Posted by squinky on Sep 16, 2022

In my last post from a couple months ago, I discussed how we as a co-op have gradually settled on pursuing two kinds of projects: client contracts and Soft Chaos Originals. One question we've been asked on occasion is, why don't we try to make Soft Chaos Originals our main source of revenue? This is, after all, the business model for most indie game studios: while many of them do take on client work like we do, they tend to eventually want to get to a point where they can afford to only work on original projects. And I have to admit, it does sound very appealing to only work on your own stuff and not have to deal with clients. But there are, unfortunately, huge tradeoffs to doing that.

The indie studio dream, as it's been sold to us, is to come up with a big indie darling hit that will generate enough revenue for you to create your next indie darling hit, and repeat these steps forever and ever until you die... or more realistically, until your hit fails to be enough of a hit and you can't secure any more funding and have to shut down your studio. And while the process of creating a hit is far from an exact science, gaining access to the resources needed to have a fighting chance at a hit, such as investment funding, publishing contracts, and good marketing, means you have to spend a lot of time convincing people with a lot of money that giving you some of their money will make them even more money.

As you can probably imagine, this need to impress rich people means you can't create anything too "risky" or "experimental", and you can definitely forget about anything that challenges the capitalist status quo that keeps these rich people rich in the first place! Sure, you can include "diversity", but only so long you frame it as selling to an underserved market demographic. Sure, you can be "edgy" and "innovative", except no, not like that, what are you even thinking?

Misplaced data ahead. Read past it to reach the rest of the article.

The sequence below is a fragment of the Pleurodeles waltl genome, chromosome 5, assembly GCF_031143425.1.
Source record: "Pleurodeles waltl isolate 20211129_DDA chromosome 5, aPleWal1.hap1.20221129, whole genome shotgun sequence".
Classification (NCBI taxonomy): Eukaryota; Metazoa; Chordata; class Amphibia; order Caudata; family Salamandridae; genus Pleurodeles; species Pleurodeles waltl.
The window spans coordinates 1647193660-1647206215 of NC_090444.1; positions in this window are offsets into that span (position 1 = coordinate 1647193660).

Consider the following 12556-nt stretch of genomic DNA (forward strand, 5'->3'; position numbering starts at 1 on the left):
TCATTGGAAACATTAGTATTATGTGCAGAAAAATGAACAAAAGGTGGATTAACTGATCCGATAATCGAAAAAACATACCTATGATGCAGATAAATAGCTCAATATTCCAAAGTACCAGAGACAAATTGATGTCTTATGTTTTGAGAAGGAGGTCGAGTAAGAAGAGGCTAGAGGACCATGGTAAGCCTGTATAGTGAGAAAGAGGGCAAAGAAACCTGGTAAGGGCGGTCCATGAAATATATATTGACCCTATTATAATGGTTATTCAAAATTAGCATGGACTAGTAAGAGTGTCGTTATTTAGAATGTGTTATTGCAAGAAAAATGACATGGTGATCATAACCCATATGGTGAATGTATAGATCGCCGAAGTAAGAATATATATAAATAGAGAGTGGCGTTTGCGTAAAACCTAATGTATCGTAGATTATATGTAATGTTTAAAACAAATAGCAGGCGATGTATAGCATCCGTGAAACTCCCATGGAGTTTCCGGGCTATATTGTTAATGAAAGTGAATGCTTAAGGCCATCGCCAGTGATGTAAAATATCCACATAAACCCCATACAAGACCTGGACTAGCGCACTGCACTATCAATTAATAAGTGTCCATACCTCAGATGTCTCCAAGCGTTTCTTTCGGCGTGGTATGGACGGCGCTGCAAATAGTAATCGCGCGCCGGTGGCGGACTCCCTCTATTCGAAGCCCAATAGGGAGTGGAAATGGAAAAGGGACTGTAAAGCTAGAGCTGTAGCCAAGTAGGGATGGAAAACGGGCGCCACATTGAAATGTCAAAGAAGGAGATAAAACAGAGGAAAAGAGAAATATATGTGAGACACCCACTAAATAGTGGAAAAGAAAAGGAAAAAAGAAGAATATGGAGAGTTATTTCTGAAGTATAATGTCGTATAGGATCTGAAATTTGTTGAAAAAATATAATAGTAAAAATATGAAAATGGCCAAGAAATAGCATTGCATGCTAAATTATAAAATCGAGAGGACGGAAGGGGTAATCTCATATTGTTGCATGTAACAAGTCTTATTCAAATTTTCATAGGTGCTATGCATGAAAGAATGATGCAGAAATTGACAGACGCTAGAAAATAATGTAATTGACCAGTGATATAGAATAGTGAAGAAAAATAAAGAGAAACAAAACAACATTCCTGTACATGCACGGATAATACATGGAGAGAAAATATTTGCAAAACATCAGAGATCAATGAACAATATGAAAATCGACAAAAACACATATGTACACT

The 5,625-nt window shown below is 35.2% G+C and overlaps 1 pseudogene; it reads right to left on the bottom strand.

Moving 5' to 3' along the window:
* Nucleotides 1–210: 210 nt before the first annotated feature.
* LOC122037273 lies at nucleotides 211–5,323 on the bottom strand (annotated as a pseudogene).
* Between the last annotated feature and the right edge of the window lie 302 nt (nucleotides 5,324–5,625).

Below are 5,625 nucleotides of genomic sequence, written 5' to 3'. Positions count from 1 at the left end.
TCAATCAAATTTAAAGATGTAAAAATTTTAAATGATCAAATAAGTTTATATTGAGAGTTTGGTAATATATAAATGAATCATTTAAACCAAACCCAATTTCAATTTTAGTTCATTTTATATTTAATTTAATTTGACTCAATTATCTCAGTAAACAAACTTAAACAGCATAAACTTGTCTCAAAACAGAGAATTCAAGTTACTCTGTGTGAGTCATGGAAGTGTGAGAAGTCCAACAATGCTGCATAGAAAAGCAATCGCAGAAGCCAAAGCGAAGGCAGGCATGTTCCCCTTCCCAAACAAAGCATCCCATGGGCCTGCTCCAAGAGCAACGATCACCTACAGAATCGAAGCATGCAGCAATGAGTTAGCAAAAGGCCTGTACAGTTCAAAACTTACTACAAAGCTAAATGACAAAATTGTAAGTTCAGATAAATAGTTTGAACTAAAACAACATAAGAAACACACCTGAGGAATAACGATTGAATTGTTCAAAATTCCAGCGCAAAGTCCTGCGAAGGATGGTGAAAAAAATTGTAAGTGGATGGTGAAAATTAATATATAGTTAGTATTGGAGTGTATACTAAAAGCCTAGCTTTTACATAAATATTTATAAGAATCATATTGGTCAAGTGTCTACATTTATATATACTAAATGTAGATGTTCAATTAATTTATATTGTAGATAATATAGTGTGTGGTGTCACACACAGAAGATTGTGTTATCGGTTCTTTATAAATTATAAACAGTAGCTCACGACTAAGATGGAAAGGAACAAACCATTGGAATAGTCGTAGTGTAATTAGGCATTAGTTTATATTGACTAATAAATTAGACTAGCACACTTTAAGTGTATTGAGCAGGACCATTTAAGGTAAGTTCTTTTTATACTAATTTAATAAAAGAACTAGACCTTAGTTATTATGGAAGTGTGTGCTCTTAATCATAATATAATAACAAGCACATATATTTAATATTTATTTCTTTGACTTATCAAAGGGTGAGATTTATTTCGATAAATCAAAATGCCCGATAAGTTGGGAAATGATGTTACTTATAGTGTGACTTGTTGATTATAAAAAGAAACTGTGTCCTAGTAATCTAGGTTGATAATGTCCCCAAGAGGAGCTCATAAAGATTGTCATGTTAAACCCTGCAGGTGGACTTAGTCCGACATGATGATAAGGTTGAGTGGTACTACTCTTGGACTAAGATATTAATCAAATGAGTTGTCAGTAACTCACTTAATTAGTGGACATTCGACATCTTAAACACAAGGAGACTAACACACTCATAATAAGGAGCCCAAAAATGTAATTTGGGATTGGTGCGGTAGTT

Early on in founding Soft Chaos, we decided that attempting to play by these rules would only stress us out and hinder our creative process. We would rather continue dealing with the challenges of client work than feel pressured to turn every Soft Chaos Original into a hit, and we feel it's a much more sustainable business model that will make it more likely for us to continue existing in the next 5 years and hopefully more. We don't want to be forced to grow too big too fast, like many studios have to do in order to compete with the technological fidelity of the latest shiny blockbusters. And we don't only want to make videogames, or any one kind of game; we want to keep adding a variety of projects to our eclectic portfolio of cool stuff. Some of our work might go on to find a large audience and make us extra money, most of it probably won't, but in our case, the latter doesn't automatically have to mean failure, since we already have other streams of revenue.

I have to admit, though, I dream of a better, less capitalist world where everyone's basic needs are taken care of, in which we can only focus on making Soft Chaos Originals with no pressure to turn them into hits or take on client work. This isn't to say that we wouldn't still work with other organizations, though I would expect that these relationships would feel less like clients and more like partnerships. It's wonderful to imagine a world where we don't all need to be in cutthroat competition with one another, isn't it? Let's hope we can work to bring ourselves closer to such an ideal.

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